Sensitive Super Bowl security documents found on plane

John Bacon
The Philadelphia Eagles celebrate after defeating the New England Patriots in Super Bowl LII at U.S. Bank Stadiumin Minneapolis.
Hannah Foslien | Getty Images Sport | Getty Images

Sensitive Homeland Security documents based on drills for a biological warfare attack at the Super Bowl were found by a CNN staffer in the seatback of a commercial plane, the media outlet reported.

CNN said a travel itinerary and boarding pass in the name of Michael V. Walter was found with the documents. Walter runs the DHS BioWatch Program. The program bills itself as "the nation's only system for early warning of an aerosolized biological attack and a cornerstone of the DHS comprehensive strategy for countering terrorism."

The documents, CNN said, included an analysis of the exercises, designed to evaluate the ability of local and federal public health and law enforcement to coordinate a response if a biological attack took place in Minneapolis on Super Bowl Sunday.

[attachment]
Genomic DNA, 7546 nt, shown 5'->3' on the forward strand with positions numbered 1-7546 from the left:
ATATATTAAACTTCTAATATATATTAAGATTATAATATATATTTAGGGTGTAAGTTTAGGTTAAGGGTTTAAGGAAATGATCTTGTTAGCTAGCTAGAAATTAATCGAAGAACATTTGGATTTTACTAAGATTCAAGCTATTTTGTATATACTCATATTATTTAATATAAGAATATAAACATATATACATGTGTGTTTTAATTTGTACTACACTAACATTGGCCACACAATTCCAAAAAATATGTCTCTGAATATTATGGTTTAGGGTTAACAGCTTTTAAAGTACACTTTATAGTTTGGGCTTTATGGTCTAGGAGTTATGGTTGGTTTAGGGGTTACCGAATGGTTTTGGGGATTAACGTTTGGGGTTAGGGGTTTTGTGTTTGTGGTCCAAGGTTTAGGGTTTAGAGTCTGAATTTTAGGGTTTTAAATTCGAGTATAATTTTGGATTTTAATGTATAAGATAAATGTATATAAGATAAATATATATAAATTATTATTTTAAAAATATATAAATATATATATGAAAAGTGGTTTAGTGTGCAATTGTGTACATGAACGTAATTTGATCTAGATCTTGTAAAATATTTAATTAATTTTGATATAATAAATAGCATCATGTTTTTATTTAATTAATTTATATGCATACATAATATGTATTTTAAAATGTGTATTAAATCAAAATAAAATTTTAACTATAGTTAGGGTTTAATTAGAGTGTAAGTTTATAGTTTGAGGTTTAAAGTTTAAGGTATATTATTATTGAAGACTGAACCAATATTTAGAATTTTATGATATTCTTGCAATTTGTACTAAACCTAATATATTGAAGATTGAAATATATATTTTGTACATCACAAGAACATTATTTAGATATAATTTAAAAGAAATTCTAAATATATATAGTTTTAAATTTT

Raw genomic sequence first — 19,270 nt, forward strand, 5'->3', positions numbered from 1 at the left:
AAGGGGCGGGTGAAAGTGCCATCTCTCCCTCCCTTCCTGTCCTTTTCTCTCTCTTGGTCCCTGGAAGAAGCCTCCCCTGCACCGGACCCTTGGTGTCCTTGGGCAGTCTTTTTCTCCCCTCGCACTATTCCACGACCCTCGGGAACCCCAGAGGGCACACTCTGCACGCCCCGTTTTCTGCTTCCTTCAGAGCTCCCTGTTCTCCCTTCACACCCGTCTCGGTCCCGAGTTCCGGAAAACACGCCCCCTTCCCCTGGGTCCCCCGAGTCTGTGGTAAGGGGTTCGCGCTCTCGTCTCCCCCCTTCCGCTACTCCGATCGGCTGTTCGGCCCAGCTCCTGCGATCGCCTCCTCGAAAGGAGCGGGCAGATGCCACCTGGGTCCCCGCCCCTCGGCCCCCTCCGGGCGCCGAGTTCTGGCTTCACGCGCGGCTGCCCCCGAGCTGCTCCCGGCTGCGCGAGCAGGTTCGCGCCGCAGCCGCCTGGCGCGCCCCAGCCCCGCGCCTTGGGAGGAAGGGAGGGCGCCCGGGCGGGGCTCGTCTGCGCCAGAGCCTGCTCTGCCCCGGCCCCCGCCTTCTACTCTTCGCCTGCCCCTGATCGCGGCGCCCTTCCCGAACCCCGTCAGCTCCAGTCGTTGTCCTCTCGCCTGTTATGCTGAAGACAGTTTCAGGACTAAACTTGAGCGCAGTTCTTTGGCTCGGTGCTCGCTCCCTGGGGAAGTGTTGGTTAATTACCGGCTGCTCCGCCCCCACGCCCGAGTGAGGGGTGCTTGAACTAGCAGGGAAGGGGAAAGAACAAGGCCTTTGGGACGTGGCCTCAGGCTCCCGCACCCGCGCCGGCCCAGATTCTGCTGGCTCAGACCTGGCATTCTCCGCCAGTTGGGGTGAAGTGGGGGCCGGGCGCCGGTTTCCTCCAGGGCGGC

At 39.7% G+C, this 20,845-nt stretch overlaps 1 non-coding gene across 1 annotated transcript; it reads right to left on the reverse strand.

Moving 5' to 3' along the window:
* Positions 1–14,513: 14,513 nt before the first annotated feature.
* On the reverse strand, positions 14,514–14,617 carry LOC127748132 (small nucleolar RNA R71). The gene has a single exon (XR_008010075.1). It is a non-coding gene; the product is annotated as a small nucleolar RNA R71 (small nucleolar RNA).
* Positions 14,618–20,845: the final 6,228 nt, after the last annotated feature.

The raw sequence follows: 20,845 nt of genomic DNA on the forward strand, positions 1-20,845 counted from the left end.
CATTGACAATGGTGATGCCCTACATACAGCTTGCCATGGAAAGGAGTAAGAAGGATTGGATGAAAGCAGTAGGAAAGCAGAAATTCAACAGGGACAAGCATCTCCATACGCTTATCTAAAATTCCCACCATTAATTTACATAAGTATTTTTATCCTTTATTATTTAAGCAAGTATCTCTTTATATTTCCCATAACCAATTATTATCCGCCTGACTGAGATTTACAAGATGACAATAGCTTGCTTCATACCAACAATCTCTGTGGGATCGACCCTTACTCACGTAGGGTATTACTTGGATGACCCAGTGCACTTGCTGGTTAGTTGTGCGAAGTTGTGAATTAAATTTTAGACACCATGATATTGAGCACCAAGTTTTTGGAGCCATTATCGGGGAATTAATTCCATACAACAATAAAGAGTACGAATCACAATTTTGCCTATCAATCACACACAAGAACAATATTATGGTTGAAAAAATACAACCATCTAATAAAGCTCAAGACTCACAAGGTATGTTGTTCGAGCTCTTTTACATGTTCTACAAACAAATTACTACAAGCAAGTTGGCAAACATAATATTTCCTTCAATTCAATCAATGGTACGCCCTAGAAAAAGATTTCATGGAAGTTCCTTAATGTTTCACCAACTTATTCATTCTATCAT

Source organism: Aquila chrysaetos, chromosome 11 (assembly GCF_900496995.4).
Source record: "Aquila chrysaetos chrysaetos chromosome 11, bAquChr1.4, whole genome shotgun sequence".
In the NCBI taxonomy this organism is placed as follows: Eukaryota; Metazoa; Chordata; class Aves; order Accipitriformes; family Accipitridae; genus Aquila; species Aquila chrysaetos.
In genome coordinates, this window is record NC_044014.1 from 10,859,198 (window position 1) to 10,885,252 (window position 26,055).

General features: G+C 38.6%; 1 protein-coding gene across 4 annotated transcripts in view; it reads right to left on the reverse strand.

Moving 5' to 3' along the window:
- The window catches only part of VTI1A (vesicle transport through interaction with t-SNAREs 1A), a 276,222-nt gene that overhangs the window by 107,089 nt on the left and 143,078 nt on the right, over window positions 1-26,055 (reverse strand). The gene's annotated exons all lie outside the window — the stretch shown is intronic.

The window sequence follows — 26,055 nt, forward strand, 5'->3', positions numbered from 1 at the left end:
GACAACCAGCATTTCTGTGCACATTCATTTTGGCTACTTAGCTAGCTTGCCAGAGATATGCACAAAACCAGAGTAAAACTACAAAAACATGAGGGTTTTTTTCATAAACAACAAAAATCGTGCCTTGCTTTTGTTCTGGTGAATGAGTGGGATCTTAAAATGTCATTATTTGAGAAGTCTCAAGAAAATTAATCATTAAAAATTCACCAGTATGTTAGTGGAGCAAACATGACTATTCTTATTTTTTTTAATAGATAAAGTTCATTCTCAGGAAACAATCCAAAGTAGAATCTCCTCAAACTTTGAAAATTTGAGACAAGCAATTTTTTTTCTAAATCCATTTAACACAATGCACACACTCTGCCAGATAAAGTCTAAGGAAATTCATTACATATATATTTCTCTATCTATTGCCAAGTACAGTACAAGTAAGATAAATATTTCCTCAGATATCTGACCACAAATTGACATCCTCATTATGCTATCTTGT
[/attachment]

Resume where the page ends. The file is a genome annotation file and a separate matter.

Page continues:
The exercises identified several issues, including a claim that some local officials "possess only a cursory knowledge of the BioWatch program and its mission," CNN said.

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CNN said it found the documents before Sunday's game, in which the Philadelphia Eagles defeated the New England Patriots. The documents were supposed to be locked up after business hours and shredded before being discarded, CNN said.

Homeland Security spokesman Tyler Q. Houlton downplayed the discovery of the documents. Houlton said DHS worked with federal, state and local officials for two years to prepare for the Super Bowl.

He said the drills were conducted to evaluate and improve coordination, communication and decision-making in the event of a national security threat.

"This exercise was a resounding success and was not conducted in response to any specific, credible threat of a bioterrorism attack," Houlton said in a statement.